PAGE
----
- Manager: Ron Roenicke (fourth year)
- 2013 Record: 74-88
- 2013 Division Finish: Fourth place
- 2013 Runs Scored: 640
- 2013 Runs Allowed: 687
- 2013 Attendance: 2,531,105
- 2013 Payroll: $86.5 million
- 2014 Expected Payroll: $98.1 million
Two years removed from a 96-win season, the Brewers’ 2013 was already headed in the wrong direction (41-56) when they were rocked by the PED-related suspension of superstar LF Ryan Braun for the final 65 games. Their 74-88 record was Milwaukee’s worst since 2004.
2B Ricky Weeks had collapsed at the plate. 1B/OF Corey Hart was unable to return from microsurgery on his knees. 3B Aramis Ramirez missed two months with a knee sprain. And Braun was struggling with a hand injury even before his suspension. SP Yovani Gallardo was arrested for a DUI. What began with the possibility of a run at the post-season turned into a complete wipeout.
But the picture isn’t necessarily bleak for the 2014 Brewers. Braun returns, as do breakout players SS Juan Segura, C Jonathan Lucroy, CF Carlos Gomez and LF Khris Davis. With the addition of Matt Garza, the Brewers starting rotation is solid.
Key Losses from 2013
- OF Norichika Aoki, free agency
- 1B/SS Yuniesky Betancourt, free agency
- SP Chris Narveson, free agency
- SP Matt Garza, free agent, 4 years/$50 million
- 1B Mark Reynolds, free agent, 1 year/$2 million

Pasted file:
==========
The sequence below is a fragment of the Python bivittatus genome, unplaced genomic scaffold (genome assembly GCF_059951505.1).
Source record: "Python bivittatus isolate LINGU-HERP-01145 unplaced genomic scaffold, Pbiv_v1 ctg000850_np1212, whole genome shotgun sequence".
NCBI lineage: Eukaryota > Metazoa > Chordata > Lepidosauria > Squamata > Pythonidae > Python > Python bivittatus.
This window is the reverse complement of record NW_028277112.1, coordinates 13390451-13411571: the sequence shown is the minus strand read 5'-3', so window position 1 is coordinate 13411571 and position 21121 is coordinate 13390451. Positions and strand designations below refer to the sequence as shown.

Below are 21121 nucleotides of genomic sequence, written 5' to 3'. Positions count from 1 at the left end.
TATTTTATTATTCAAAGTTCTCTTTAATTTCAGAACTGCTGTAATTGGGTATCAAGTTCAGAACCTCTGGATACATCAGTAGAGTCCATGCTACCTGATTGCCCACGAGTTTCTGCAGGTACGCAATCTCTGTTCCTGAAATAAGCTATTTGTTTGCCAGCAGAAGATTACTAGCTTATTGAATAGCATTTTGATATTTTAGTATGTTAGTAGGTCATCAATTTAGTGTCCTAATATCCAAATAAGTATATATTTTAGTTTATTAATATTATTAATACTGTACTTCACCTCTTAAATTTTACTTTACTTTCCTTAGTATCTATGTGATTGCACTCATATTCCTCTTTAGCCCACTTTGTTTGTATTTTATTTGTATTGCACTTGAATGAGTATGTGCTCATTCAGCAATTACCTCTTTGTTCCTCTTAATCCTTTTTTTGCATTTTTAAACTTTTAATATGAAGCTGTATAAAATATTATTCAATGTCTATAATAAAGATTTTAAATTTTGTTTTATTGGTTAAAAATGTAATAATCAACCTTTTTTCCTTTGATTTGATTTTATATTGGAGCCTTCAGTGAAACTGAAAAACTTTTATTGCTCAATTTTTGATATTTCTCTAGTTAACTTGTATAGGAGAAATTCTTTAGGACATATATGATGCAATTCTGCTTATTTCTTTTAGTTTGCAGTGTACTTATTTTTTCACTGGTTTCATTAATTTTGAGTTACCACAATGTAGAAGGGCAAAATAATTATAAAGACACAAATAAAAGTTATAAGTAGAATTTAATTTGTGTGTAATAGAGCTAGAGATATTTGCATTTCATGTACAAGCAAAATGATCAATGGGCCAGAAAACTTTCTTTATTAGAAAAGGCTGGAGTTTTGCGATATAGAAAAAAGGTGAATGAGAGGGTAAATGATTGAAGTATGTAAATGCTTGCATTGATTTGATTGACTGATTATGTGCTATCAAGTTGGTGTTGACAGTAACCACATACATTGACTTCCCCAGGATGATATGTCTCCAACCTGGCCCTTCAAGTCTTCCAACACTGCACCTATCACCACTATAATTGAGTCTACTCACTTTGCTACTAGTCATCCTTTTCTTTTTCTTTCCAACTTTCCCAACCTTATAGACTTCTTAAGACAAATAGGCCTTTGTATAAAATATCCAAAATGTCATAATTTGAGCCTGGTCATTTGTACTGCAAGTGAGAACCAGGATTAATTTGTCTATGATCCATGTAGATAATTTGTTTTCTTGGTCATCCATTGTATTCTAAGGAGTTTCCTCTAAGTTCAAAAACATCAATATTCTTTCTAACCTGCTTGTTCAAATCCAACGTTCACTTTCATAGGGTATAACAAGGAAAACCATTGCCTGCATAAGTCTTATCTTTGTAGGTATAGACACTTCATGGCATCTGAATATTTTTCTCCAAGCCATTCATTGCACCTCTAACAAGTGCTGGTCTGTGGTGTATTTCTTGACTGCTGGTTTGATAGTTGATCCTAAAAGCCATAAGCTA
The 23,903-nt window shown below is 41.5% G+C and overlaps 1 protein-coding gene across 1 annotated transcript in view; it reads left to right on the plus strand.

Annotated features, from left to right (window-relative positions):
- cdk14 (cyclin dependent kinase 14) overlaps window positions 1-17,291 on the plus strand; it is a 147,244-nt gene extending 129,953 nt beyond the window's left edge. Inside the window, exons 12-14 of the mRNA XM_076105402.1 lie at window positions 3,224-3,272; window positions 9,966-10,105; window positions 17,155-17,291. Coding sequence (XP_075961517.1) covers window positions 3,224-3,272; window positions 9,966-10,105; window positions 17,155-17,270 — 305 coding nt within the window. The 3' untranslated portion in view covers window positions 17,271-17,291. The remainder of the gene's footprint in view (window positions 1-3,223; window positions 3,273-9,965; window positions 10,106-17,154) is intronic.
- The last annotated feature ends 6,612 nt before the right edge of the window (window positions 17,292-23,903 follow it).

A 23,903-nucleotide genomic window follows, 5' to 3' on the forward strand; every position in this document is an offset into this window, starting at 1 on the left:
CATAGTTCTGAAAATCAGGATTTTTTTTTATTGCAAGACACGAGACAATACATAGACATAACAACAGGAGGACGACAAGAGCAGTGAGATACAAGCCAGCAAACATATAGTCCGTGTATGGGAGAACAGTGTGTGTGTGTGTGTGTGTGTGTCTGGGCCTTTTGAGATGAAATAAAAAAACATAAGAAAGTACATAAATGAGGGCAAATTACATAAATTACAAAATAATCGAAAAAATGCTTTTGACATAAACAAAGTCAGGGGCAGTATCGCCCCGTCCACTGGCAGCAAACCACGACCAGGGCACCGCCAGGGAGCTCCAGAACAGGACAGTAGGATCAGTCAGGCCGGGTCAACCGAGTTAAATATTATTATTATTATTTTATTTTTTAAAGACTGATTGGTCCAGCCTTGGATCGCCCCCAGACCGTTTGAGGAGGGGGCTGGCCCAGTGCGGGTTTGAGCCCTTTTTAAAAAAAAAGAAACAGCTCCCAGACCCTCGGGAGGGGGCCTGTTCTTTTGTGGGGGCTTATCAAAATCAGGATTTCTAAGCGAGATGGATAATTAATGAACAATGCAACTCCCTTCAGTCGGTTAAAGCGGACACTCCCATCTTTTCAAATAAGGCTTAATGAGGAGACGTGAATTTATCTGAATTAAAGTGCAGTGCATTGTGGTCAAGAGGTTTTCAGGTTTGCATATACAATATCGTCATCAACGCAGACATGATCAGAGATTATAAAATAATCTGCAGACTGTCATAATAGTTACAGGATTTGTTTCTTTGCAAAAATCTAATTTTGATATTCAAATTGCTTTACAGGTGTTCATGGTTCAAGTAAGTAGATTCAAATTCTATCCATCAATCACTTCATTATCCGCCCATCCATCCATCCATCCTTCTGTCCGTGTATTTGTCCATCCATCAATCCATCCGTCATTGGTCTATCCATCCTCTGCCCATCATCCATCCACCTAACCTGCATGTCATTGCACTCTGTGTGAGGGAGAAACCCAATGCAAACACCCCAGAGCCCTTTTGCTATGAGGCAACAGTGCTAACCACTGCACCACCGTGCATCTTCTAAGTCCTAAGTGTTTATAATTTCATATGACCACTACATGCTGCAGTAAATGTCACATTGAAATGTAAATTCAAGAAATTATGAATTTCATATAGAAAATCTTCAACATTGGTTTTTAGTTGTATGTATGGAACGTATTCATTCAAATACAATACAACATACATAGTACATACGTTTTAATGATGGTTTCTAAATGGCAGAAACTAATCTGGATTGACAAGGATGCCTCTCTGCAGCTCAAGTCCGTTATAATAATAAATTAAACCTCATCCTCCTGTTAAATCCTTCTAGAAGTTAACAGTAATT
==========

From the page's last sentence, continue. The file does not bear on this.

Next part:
Despite losing Braun for nearly half the season, the Brewers finished eighth in runs scored in the NL. They were ninth in wRC+, tenth in on base percentage and fifth in slugging. It’s worth noting that they were dead last in drawing walks.
- Carlos Gomez (28), CF
- Jean Segura (24), SS
- Ryan Braun (30), RF
- Aramis Ramirez (35), 3B
- Jonathan Lucroy (27), C
- Khris Davis (26), LF
- Mark Reynolds (30), 1B
- Scooter Gennett (23), 2B
The Brewers enter 2014 with plenty of offensive firepower. Barring a sausage fest of injuries and slumps, the Brewers should have one of the top offenses in the NL. It all starts, of course, with Ryan Braun, who is back from the suspension and destroying the ball in spring training. Mark him down as highly talented and infinitely motivated.
Carlos Gomez (.284/.338/.506) blossomed into an elite player last season (7.6 fWAR) with 24 homers and 40 stolen bases. Remember the game he robbed Joey Votto of a potential game-winning home run? His heroics weren’t limited to just that one game. Gomez won the National League Gold Glove for CF.
Jonathan Lucroy (.280/.340/.455) was fourth among NL catchers in wRC+ and hit eighteen home runs and stole nine bases. He also plays 1B to keep his bat in the lineup.
In his first full season with the Brewers, Jean Segura (.294/.329/.423) had an excellent season, with 12 homers and 44 stolen bases. He hit especially well against the Reds (.338/.388/.514). Segura was also an above average fielder in the middle of the infield.
OF Khris Davis, who basically took over in LF for Braun, was so impressive in his 150+ plate appearances (he slugged .596), that the Brewers are moving Braun to RF to keep Davis’ bat in the lineup. Braun replaces Norichika Aoki in the corner. Aoki, who led-off for the Brewers last season, was traded to the Kansas City Royals.